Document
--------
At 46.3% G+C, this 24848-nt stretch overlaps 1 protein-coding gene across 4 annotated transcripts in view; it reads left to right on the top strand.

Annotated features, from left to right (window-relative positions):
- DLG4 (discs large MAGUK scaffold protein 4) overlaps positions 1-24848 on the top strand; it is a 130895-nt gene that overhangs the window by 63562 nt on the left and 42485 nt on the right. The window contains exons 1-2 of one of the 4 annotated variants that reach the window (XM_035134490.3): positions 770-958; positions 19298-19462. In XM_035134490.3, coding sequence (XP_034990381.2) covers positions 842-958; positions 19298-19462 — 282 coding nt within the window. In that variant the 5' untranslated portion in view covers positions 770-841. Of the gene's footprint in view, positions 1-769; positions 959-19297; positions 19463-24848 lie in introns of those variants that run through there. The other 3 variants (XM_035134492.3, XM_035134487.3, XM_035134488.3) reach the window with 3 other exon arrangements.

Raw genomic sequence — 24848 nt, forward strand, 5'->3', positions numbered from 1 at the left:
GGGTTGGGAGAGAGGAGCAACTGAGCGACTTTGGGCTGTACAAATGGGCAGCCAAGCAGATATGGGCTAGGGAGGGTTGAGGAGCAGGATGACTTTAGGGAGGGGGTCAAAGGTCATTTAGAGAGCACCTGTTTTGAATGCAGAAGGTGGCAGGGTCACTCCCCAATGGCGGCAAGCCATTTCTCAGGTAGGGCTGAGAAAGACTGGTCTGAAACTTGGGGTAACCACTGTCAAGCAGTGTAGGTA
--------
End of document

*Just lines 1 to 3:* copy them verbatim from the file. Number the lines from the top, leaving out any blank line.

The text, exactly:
At 46.3% G+C, this 24848-nt stretch overlaps 1 protein-coding gene across 4 annotated transcripts in view; it reads left to right on the top strand.

Annotated features, from left to right (window-relative positions):
- DLG4 (discs large MAGUK scaffold protein 4) overlaps positions 1-24848 on the top strand; it is a 130895-nt gene that overhangs the window by 63562 nt on the left and 42485 nt on the right. The window contains exons 1-2 of one of the 4 annotated variants that reach the window (XM_035134490.3): positions 770-958; positions 19298-19462. In XM_035134490.3, coding sequence (XP_034990381.2) covers positions 842-958; positions 19298-19462 — 282 coding nt within the window. In that variant the 5' untranslated portion in view covers positions 770-841. Of the gene's footprint in view, positions 1-769; positions 959-19297; positions 19463-24848 lie in introns of those variants that run through there. The other 3 variants (XM_035134492.3, XM_035134487.3, XM_035134488.3) reach the window with 3 other exon arrangements.